Although the Los Angeles Film Festival has wrapped, I was fortunate enough to speak with two of the cast members from the hilarious disaster-comedy film It’s A Disaster that premiered at the yearly venue: Erinn Hayes (Children’s Hospital) and Rachel Boston (500 Days of Summer). The three of us had a great deal to speak about, primarily because we are so passionate about this film — which, by the way, I consider to be the best comedy I’ve seen so far in 2012 — and are crossing our fingers it gets picked up for a U.S. release later this year. Without further ado, here are each of my one-on-one phone interviews with these two hidden gems of comedy, transcribed for you all to read. Enjoy! First up is Erinn Hayes, who plays the character of Emma in It’s A Disaster: Awardscircuit.com: Hi Erinn, nice to meet you! Thanks for talking with us today at The Awards Circuit. I just wanted to say…this film really struck me. It was both funny and it was kind of a character study in itself — I loved it! I’m just curious first off: how did you get approached for this project; how did you get involved with It’s A Disaster? Erinn Hayes: You know, I think it was the casting director who knew me, who saw me in “Hannah Cooper.” I have known her before, and she kind of brought me to the attention of Todd [Berger] (director & writer of It’s A Disaster) and the [It's A Disaster crew], so they called me to contact me. I didn’t know anybody before, so it was just kind of a more standard way of coming on board, but I was so happy that they did because once I read the script, I was like: wait, this is so wonderful and funny, and it really is a study in characters, and I think it’s so fun that I was really happy and honored to be a part of it! Awardscircuit.com: Yeah, I have to say I’m glad you were a part of it! Correct me if I’m wrong, but I’m pretty sure that — I IMDB’d really quick — this is your first feature length film debut, and so I wanted to talk a little bit about your feelings about that. Did you feel a lot of pressure or excitement; what was going through your head? Erinn Hayes: Well yeah, that’s what I was saying, I’ve done a bunch of TV — let’s go back to there. I’ve worked extensively in television for the most part, not because that’s the only place I’ve wanted to work, just because that’s kind of been where my career has panned out at this point, and so it’s been a little harder to break into the movie world — it’s just a whole different group of people. I was just thrilled to be offered [a role in It's A Disaster], and to look and be like: wait, I’ve actually got a lot to do, and you’re just offering it to me? That’s so fantastic! It was a pleasant introduction into the movie world, the whole experience with the cast and we hit it off immediately, we all hung out a bunch — onset, after, weekends — and then the onset experience too was so fun. Todd [Berger] was so open and easy to work with that I felt very spoiled for my first [movie-making] experience. Awardscircuit.com: Awesome! Well, speaking about Todd Berger — who’s a pretty talented guy who I don’t think a lot of people know about, and hopefully after this movie they’ll appreciate him a little bit more — I just wanted to know what about his screenplay attracted you to the role of Emma, and were you always going to play her? Erinn Hayes: Yes, I was always going to play Emma. What attracted me to [Todd Berger's screenplay] was that everyone in the story was so weird and flawed and real that I was really attracted to getting away from some of the stuff I’ve done before where it’s a little bit more like an “understanding girlfriend” type role. [Emma's] really kind of a force, and she can be kind of an asshole. In this day in particular, it starts off as one of those days where she probably didn’t really want to see anybody, let alone have a huge party and announce [her and husband Pete's] divorce, and then is stuck in what might be her last day with all these people. I just thought all the characters took such interesting journeys, but [the character of Emma] was like: oh yeah, that’s the part I should play. She’s a little caustic and she just really spoke to me, and it’s always exciting to see that. Awardscircuit.com: Great! I just want to ask this: everyone brings their own blend of comedy — each character has their own comedic flavor to them, you could say — so where did you find inspiration for Emma’s particular humor? Erinn Hayes: Well she’s the person in the script that is constantly looking at the other ones and is like, “Are you f–king kidding me?” She’s very reactionary in that way like [Jeff Grace's character, Shane] is so convinced that there’s aliens — he’s really on that track. Awardscircuit.com: She’s kind of a realist. Erinn Hayes: Yeah, she’s a realist, and I don’t know where [Emma's humor] came from but I didn’t think about that too much, because it was all just kind of there in the writing, and when we all got on set it just started to click in a way that — I don’t know if it’s bad to say, but — we didn’t have to think so much or prepare so much. Awardscircuit.com: Yeah, Todd Berger just kind of let you all shine on your own, and see where it went from there. Erinn Hayes: Well yeah, one of the fun things about acting in a big group that are considered to be talented people is that you can kind of take a breath and just react to what they’re doing while still keeping what your character wants in mind on their path, to sit back and let it evolve in a way that you don’t have to constantly be thinking about what you’re doing. Awardscircuit.com: I completely hear you. I just want to know, offhand, how was it like working with big name stars like Julia Stiles and America Ferrera? Were you phased by it, were you calm about it; how did you kind of handle that starstruck experience working with big named actors? Erinn Hayes: Well, I was kind of the most nervous to meet David Cross, because I’ve been such a fan of his for so long and his brand of comedy with “Mr. Show,” “Arrested Development,” standup, and the “The Increasingly Poor Decisions of Todd Margaret.” I was really nervous about meeting him, so I think — I don’t know — I’m the kind of person who has a lot of girl friends, so I thought it’ll be really fun to meet all the girls and we’ll bud up. But with everybody on the first day, it was all so easy and everybody was so nice and down-to-earth. I mean, there’s no attitudes. I don’t think they would have signed on if they had bad attitudes. Awardscircuit.com: That’s nice to hear! One thing I want to go back with Emma is that, while everyone had their own sub-story in the film, Emma went through the biggest, most noticeable character arc. So basically, without spoiling the film for our readers who haven’t seen It’s A Disaster, how does Emma change from when we first meet her to when we last see her in the film? Erinn Hayes: That was very interesting and a fun thing for me to figure out in how I was going to play it, because yeah…she does…she goes through a huge change. [Emma] starts the day in a very guarded and protected, kind of pissed off way. She’s having that day where you don’t want to see anybody, and you’ve already in your mind gone to tomorrow. She really goes through this change where you see that she was probably in this place where she didn’t really like herself very much and couldn’t access the part of herself that was enjoyable to be, and to be in this relationship with Pete. I tried to physically — and we did it with the costumes and a little bit with the makeup — look very put-together in the beginning and guarded, and then she kind of starts to lose steam and go on with the day by kind of taking away some of that so that she can reconnect with Pete and get to a place that she didn’t think she’d be able to get back to. Awardscircuit.com: I totally hear you, and I just loved the way she ended up in the film. I really liked her change and arc — I was really impressed by the character of Emma. Is there one particular scene or moment that stood out in your mind as your favorite or were most proud of, and why was that? Erinn Hayes: I loved the scene down in the basement with me and Kevin Brennan (who plays Buck) where it’s really funny and he’s learning about duct (not “duck”) tape and how it’s actually spelled. That one turned out to be a really great scene, and so I’m proud of that. But I am very proud of the scene that Blaiser [Miller] and I do where we’re in the car and we finally reconnect and are able to talk honestly with each other, because personally, I married my high school sweetheart, so I know what it’s like to be in a relationship for a long time and to have those moments where everything’s good and then kind of everything’s shitty, etc. If you don’t have a view towards the end, you’re not going to be able to get through those low times. Every relationship has low times, and that scene in the car where she at least realizes that and they come back together was a great [scene] to shoot, and we worked really hard on that, so I was proud of it. Awardscircuit.com: I know, I really enjoyed that scene. Erinn Hayes: It’s weird…I have to say, working mostly in comedy, when I watch the screening, I can gauge when an audience is with us when they’re laughing, but I’m not used to being able to tell if they’re with us at the serious moments, so I was so nervous during those scenes. I was like: “Oh God, have we lost them, have we lost them?” Awardscircuit.com: I think it’s because we care so much the characters that even in the serious moments, when things aren’t funny, you’re still totally engaged by what they’re doing. Erinn Hayes: Yeah, and as an audience member for things I’m not a part of, of course — yes — I love stuff like that, but it’s me just personally, since I work mostly in comedy, laughter tends to be the way I know the audience is hooked. Awardscircuit.com: Yeah, I hear you. It was cool that you guys struck that balance of humor and serious drama. I just want to know…how many takes did you guys do of that establishing scene where the characters are all set up for brunch, because it was an incredibly lengthy one-shot take? Erinn Hayes: You know, I completely forgot — I totally forgot what it was! At the first screening, Todd [Berger] said we did it ten times, but we made it to the end three times. Awardscircuit.com: Did you guys have rehearsals for that scene, or how did you prepare for it? Erinn Hayes: Yeah, we rehearsed it a bunch with just the actors and then we had to rehearse it a number of times with the cameras to make sure they were in the right place, and then we just did it a bunch of times. But yeah, I think we actually made it to the end three times. Awardscircuit.com: I’m trying to think how long that one-shot scene was. It was about a good five minutes, right? Erinn Hayes: Yeah, I don’t know the statistics, but I would say at least five minutes. Awardscircuit.com: Awesome, awesome! I see It’s A Disaster as kind of postmodern, because there’s so many genres blending together, and that’s kind of what I really appreciated about it. Do you think it’s pretty important to have films like these that kind of blend genres? I mean, you don’t really see a lot of that in filmmaking nowadays. Either it’s “sci-fi” or “horror” or “comedy” — you don’t have a lot of genres interweaving like you do in It’s A Disaster. That’s why I really responded to this film. Erinn Hayes: I think it’s very important, and it was another one of those things that really drew me to script, especially stuff like this with “disaster” or “sci-fi” that have elements of [genre-blending] that are so pushed, but it’s not what is real or what would really happen if World War 3 is happening outside your door. Most likely, most of us wouldn’t be the Nicholas Cage’s and Bruce Willis’ of the world. We would be sitting in a house fighting with the people that we’re stuck in the house with. That’s what I liked about [It's A Disaster], so to have this relationship story that’s got this “disaster” element and is funny and has more serious moments is great. I think it is important — it’s important to explore all of it, not just stay in a genre because that’s the kind of film you’re making. You can use whatever genre you need to tell the story you want to tell. Awardscircuit.com: Excellent! Well, I have one final wrap-up question I want to ask. Basically, I want to know what’s coming up for you, what are some future projects on the horizon? Erinn Hayes: Well, the show that I do for Adult Swim, Children’s Hospital, our fourth season premieres August 9th, so that’s a big one and it’s a great season, really fun, really funny, and fans should be satisfied. Later this summer, I’m shooting a part in the new David Wayne/Michael Showalter movie, They Came Together, and I have some guest starring roles in Suits that should probably be airing soon, and one on a new TBS show called The Wedding Band, which is probably not until November. Awardscircuit.com: Just curious, do you know what the U.S. release date is for It’s A Disaster? Erinn Hayes: That I don’t know. You know, as of [the last festival screening] it wasn’t sold, but I know [the director and crew] are working hard to get it sold. Awardscircuit.com: Yeah, I have full confidence in it — it’s that good. For an “apocalyptic” movie, you see a lot of those right now, but it does something a little different and it’s not so serious — it’s kind of lighthearted, fun, and has a lot of unique characters and great ensemble work. Thanks so much for talking with us at The Awards Circuit — it’s been delightful! Erinn Hayes: No problem, you too, have a good day! Awardscircuit.com: You too, buh-bye! *Please be sure to follow Erinn Hayes on Twitter: @hayeslady* Next up, we have Rachel Boston who plays the character of Lexi, a quirky and carefree spirit who steals every scene she is in: Awardscircuit.com: Hey Rachel, thanks for talking to us today at The Awards Circuit! Basically, the first question — it’s the same one I asked Erinn Hayes — is: how did you become involved with the whole project, with It’s A Disaster? Rachel Boston: I was actually back in Tennessee visiting my family and the script was sent to me, and I just laughed out loud immediately after the second page. I thought it was so funny and such an original concept, and then when I spoke with Todd Berger he had an idea that each character was in one of the stages of grief throughout the entire film, and Lexi was in denial. So Todd and I…I think our first conversation was over an hour just talking about how people handle extreme situations. I just really enjoyed talking to him about that, his vision for the movie, and so then I signed on board and a few weeks later we were filming. Awardscircuit.com: Awesome, that’s so cool! And were you always going to play the role of Lexi? That was never a question then, right? Rachel Boston: It wasn’t, no. That was the role they [wanted me to play]. I worked on a movie with a friend of Jeff Grace’s (who plays neurotic Shane in It’s A Disaster) called (500) Days of Summer, and I think he had seen me in a movie called The Pill. I played an eccentric woman, and so *laughs* I think from that they [knew I was right for the Lexi role]. Lexi is pretty far from my own personality, but she was so fun to live in because she embraces anything that comes her way with love and joy. Awardscircuit.com: Yeah, I was going to say…I know you’ve been in a number of films, but this one in particular kind of pushed you to your comedic max, I thought. So besides (500) Days of Summer, have you ever had a role like Lexi that really pushed your comedic talents, and how did you prepare for that? Rachel Boston: Well (500) Days of Summer actually, I played a very conservative person, but just getting to know [Todd Berger], I think he knew I had that in me, that comedy side. When I was working with Todd, because when he said that Lexi is a woman living in denial, it just made it so truthful for her to need to run away because she can’t accept that her life is about to end. It made everything just become a discovery, and working with Kevin Brennan, who played my husband Buck, we had a beautiful dinner one night to get to know each other before the film and talked about where our characters were from and how we met. We went through so much work together that by the time we got to set, it was just fun to play. Awardscircuit.com: Yeah, you guys had a great chemistry together and I enjoyed that. That’s interesting how you talk about Lexi’s denial, because I saw her as somewhat of an enigmatic character. I was was trying to figure her out, her intentions and what was going on underneath. For people who are wondering and want to dig a little deeper into Lexi and the mystery surrounding her, how would you personally describe her as a character? What’s internally going on down there? Rachel Boston: I think [Lexi's] had a lot of very strange experiences in her life that have opened up her level for compassion and unconditional love. She is so wide awake to the present moment that she doesn’t judge. I think that was one thing that Kevin [Brennan] and I both really talked about, because we wanted these characters to just be embracing — they’re the friends you go to when you want to have acceptance and when you want to feel safe. Knowing that [Kevin and I] might not be the brightest of this group, but we have huge hearts, and we’re there for people in the best of times, in the worst of times. It was just fun to explore that comedically as well. They were both searching at the fact that at the end of the movie, I’m still asking if the [food] dishes are vegan. I’m committed to a new way of life to the end, so I would say “commitment” is a big aspect of Lexi’s character. Awardscircuit.com: Lexi’s pretty consistent from beginning to end. Even during all the madness that’s ensuing, she stays perky and nothing really phases her. That impressed me a lot actually. Rachel Boston: Well you can laugh or cry. I think if you’ve been through enough experiences [like Lexi], its almost like she’s come to peace in her own world with the fact that she’s going to die before [the apocalyptic disaster] even happens. She’s living every day in a much more peaceful state than her friends who are so dedicated to their work and their relationships, and they’re trying to figure that out. Lexi has that world figured out for herself, so she’s able to just stay in a more present state even through a national disaster, which she finally starts to recognize is real. And she has love! With Buck and Lexi, they have the life that they want, and so it’s almost that they were living the way they wanted to be living, which is living life to the fullest. I think they didn’t have regrets about their lives at the end of the world. Awardscircuit.com: Yeah, they both kind of accept each others’ idiosyncrasies, and so I think they make a good couple in that sense. Rachel Boston: Yeah, that especially — just to have a partner that accepts you for everything you are, and then I accepted him for everything he was. Kevin [Brennan] and I had so much fun working together just exploring those two [characters]. That scene where [Lexi and Buck] are lying in bed, talking about coming back to life as an animal or as a band in heaven, was great. Awardscircuit.com: I thought you were the funniest part of the film, by the way. You and David Cross certainly had me laughing the most. Was there one particular scene in the film that you were most proud of or that really clicked for you in a sort of comedic sense? Rachel Boston: I loved the dinner scene with the whole cast around a table. Working with an ensemble cast like this, with such incredible actors, I loved watching everyone together and each character was so specific, and everyone was bringing so much to the table that my eyes were just wide open the whole scene. I was just so hyper-aware of what everyone was doing to bring to this movie. It was really nice to have the entire group in so many scenes altogether. And then I loved playing the glockenspiel *laughs*… Awardscircuit.com: So random, but so funny! Rachel Boston: If you’re going to go out [dying], you may as well go out with a glockenspiel *laughs*. Awardscircuit.com: *Laughs* I hear you! I wanted to ask you, personally, how would you react to this apocalyptic situation that the characters are in? Whose line of thinking, of all the different characters, would you personally have in this crazy situation? Rachel Boston: Well that was something that I was truly showing up every day exploring — we shot It’s A Disaster in three weeks — thinking: if this is the last day I drive to work, which route should I take? Do I go the scenic route to work? I mean you’re so conscious of [the prospect of "the end of the world"]. Having experienced this, I think to go out with a smile and to have love, and the lessons I learned from Lexi of embracing unconditional love and embracing everyone around you, that’s the way I want to go out — with a smile…and a glockenspiel! I’d buy another one of those *laughs*! Awardscircuit.com: So basically, you wouldn’t change anything about Lexi’s behavior. You’d want to mirror her or try to transcend what she’s feeling. Rachel Boston: Maybe I’m a little bit more sensitive to everyone around me *laughs*. I mean, I think I relate more to Julia [Stiles'] character. I love the scene with her and David [Cross] when she was sitting there thinking about the things she hadn’t done. Awardscircuit.com: Yeah, that was a great scene! Rachel Boston: Such a great scene! Julia brought such truth and heart to it when she says, ” I never went to Europe…I never went to Montreal (which is very European)…and I never watched The Wire.” Awardscircuit.com: I haven’t watched The Wire either! As soon as I heard that line, I’m like: God, I have HBO GO®, I’ve got to just run and watch that show…in case something happens, you know?! Rachel Boston: I haven’t watched [The Wire] either! Maybe we both need to do that before the end of the world *laughs*. Awardscircuit.com: Exactly *laughs*! Your scenes with David Cross were extremely funny, and you both had a lot of genuine chemistry together. How was it like working with David Cross, considering he’s pretty big in the comedy world? Rachel Boston: Well he’s an amazing person and incredible honest, one of the most honest human beings I’ve ever met in my life. I had so much respect for him as an actor, and then working with him…he’s incredibly grounded, and when you ask him a question, he answers from such a place of [experience]. He’s had so many experiences throughout his upbringing, and then his comedic journey through all the roles that he’s played, that he brings so much to the table that you just show up and listen to him. It’s hard not to laugh during takes because he’s so funny. Awardscircuit.com: Yeah, what’s great about this role for him is that he’s so restrained until the end, so that when he finally does go off the rails, it’s even more hysterical knowing that his character was so introverted beforehand. Rachel Boston: [David Cross] played the straight guy so well. He’s honest as his character as well until the end, and then you see once again what Tracy (Julia Stiles’ character) has attracted [for boyfriend material]. I think Glen (David Cross’ character) was the eyes for the audience as well, because he was meeting this group of people as everyone [in the audience] met this group. It was just fun to watch everyone’s scenes that I didn’t get to see when we were filming. I read them and heard them at the table read, but I was just so proud of everyone’s performance in the film. Awardscircuit.com: Yeah, I was talking about that to Erinn Hayes. Every actor was funny, but the way they interpreted comedy and being funny was very unique to each of the individual characters they portrayed. I credit that to both the performers and Todd Berger’s writing, and that was really impressive to me. Rachel Boston: And that’s the way [Todd] Berger operates also. He’s a very embracing director. We were filming five-day weeks, and then on the weekends we would go to the Hollywood Bowl and all see concerts together, so we became very close while making this movie…probably because we were living in this mindset that the world was ending and we wanted to spend as much time as we could together. But Todd really let everyone find their voice, and he encouraged us to spend as much time together since we were all living together in this movie. He was a blessing to work with, and I thought he was brilliant in his scene with the hazmat suit; he was absolutely perfect. Awardscircuit.com: Absolutely! I always like to ask this question to a lot of comedians, but do you revere any comedic talents — and this could be past or present — that kind of inspire your work and what you bring to the screen with your comedy? Rachel Boston: Well, my first introduction to television was through I Love Lucy. Lucille Ball, who is an incredibly kind soul who gets put in extreme situations and takes it to the most [funniest of places], is the woman that I’ve been watching and admiring that kind of brought me into this industry, and she’s very truthful — she’s such a big heart in the show that you root for her even though she keeps falling down along the way. I still watch [I Love Lucy]. Anytime I can’t sleep, that’s what’s on. Awardscircuit.com: You have a lot of one-liners in It’s A Disaster that are pretty out there. Did they all come from the screenplay and if not, how much of it was spontaneous? Rachel Boston: Well, we improvised a lot around scenes, but once we start filming we stuck pretty much to the script. What was not in the script was the glockenspiel. That was an instrument that I, in real life, had just started playing, and Kevin [Brennan] and I started talking about how he and Lexi could start a band. We talked to Todd [Berger] about what if Lexi and Buck had a band, and Lexi’s just started playing the glockenspiel, so we added that element into the storyline. But dialogue-wise, Todd had written such a solid and hilarious script that we stuck to it. Awardscircuit.com: That’s a credit to Todd Berger’s writing abilities, because the dialogue sounds so spontaneous and improvised. It doesn’t sound like somebody just line-reading. The dialogue sounds so real, something that anyone would just blurt out as a reaction; it was great! Rachel Boston: In all those scenes where we’re talking over each other, I think that just set a dynamic of just this group of people that love each other so much, and we all accept each other for who we are. [Todd Berger] created eight characters — and I think it was also because of those stages of grief — that he was able to keep the tone of each character throughout the film [consistent]. We just had a blast. It truly was one of the most joyful work experiences. I couldn’t wait to get to set every day; it was so much fun! Awardscircuit.com: Yes, I could see that you guys had a lot of fun together from your ensemble chemistry. I want to ask one more question, and it’s an obvious one, but what’s coming up for you? What’s next; do you have any projects in the pipeline? Rachel Boston: This is actually my first day to be awake. I’ve been shooting nights on a Christmas movie that I wrapped two days ago, which I’ve been filming for the past month. That will be out this December, I believe. I got to sing and dance, and it was a wonderful group as well. Awardscircuit.com: Who’s involved in the project? Rachel Boston: A dear friend of mine actually plays my best friend. His name is Jonathan Bennett (Mean Girls). We have Jonathan Bennett, Harry Hamlin (Clash of the Titans), and Sunny Mabrey (Snakes on a Plane). It’s a great group, and we all play best friends in high school reuniting again for the holidays. It’s a really fun comedy, but it has the Christmas message as well. Awardscircuit.com: Well, that’s great to hear! Thanks again for talking with us at The Awards Circuit. I look forward to seeing what else you do, because you really blew me away. I was shocked at the level of comedic talent you brought, and how funny Lexi’s character was and how great your acting was in the film. Rachel Boston: Oh Joseph, thank you so much! That’s so sweet! Thank you, thank you! I just had a blast playing her, and I’m just so excited that the movie is out there now. I’m really looking forward to seeing it with the whole group at these festivals. Awardscircuit.com: Are you guys working toward getting It’s A Disaster picked up? What’s the status of that so far? Rachel Boston: I believe so. It premiered at L.A. Film Festival, and they had to add so many screenings, so if you know anyone…send them our way! Awardscircuit.com: I wish you guys all the best! Thanks again for the interview, and have a nice day! Rachel Boston: You too — have a lovely Saturday! Good bye! *Please be sure to follow Rachel Boston on her Twitter account: @RACHELBOSTON* That is a wrap for my interviews with these two great actresses of comedy. Let’s cross our fingers that It’s A Disaster will be picked up and debut later this year, as…you know…it is the year when the world is supposed to end and all! While there is no trailer available, here is a clip of It’s A Disaster for everyone to check out: http://www.youtube.com/watch?v=F0G8NvjBmQo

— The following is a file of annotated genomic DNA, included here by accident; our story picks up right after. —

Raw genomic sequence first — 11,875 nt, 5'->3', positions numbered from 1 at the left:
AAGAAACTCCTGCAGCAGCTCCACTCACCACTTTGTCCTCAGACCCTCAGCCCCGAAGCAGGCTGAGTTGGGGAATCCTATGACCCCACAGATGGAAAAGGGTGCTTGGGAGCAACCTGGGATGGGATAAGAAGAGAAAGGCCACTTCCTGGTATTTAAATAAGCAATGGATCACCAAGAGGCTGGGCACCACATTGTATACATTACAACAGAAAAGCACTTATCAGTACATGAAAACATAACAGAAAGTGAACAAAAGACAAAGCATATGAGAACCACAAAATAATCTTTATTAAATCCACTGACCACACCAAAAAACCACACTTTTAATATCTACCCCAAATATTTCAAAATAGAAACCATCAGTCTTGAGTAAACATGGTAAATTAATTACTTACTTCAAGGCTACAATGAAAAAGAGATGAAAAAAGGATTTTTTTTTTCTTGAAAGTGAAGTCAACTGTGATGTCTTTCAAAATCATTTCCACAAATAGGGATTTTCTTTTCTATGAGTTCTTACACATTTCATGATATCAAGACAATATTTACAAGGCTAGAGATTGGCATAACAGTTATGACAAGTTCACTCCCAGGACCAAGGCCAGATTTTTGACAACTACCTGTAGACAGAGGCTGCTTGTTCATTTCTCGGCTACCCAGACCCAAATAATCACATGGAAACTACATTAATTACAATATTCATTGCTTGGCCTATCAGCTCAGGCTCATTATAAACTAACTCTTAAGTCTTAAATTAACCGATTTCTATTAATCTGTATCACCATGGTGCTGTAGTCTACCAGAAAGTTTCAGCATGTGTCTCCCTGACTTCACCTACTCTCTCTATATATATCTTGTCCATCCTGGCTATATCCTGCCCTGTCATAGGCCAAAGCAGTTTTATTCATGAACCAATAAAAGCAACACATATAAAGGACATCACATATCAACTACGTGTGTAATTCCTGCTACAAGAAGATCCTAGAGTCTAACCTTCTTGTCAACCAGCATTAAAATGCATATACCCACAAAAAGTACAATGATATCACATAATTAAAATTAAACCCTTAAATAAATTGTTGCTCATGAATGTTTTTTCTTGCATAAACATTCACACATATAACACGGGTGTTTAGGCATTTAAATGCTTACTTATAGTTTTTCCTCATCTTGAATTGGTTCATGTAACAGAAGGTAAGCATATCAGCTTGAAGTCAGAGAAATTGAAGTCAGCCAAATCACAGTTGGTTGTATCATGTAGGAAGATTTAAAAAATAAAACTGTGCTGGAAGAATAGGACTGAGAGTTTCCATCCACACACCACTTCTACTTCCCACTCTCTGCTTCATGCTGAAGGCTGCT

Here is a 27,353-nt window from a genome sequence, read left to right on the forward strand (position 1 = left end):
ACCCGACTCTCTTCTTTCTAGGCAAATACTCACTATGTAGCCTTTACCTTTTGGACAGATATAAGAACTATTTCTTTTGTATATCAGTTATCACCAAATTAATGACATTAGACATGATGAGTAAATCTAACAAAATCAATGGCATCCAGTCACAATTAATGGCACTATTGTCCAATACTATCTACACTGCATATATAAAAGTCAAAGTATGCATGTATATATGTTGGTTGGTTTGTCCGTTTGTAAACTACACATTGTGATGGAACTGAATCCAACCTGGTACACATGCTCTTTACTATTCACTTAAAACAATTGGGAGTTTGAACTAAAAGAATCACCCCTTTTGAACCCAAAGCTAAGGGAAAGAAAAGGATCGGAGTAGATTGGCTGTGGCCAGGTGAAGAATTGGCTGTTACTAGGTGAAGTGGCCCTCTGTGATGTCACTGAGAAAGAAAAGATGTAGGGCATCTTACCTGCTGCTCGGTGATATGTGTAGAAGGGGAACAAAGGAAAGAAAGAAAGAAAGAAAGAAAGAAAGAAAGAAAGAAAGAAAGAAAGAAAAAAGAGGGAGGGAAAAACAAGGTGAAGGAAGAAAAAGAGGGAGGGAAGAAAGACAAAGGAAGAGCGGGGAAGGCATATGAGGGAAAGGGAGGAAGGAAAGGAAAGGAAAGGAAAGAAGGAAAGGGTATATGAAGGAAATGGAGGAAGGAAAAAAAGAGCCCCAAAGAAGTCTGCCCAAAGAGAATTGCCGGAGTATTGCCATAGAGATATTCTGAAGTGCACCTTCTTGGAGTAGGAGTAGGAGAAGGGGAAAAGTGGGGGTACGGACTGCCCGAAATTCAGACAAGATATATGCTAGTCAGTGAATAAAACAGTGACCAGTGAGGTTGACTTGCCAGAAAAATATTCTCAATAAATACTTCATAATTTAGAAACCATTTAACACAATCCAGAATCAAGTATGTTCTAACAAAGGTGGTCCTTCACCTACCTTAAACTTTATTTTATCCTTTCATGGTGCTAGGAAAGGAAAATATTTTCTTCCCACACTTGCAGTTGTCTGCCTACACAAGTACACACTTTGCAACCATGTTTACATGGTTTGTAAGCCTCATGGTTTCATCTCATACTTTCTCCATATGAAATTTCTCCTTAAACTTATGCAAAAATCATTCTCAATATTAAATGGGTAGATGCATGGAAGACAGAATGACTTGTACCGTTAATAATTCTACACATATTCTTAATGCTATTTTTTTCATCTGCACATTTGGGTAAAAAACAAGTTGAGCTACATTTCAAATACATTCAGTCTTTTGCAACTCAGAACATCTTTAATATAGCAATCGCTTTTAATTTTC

Tags: america ferrera, david cross, it's a disaster, Julia Stiles, los angeles film festival, rachel boston, todd berger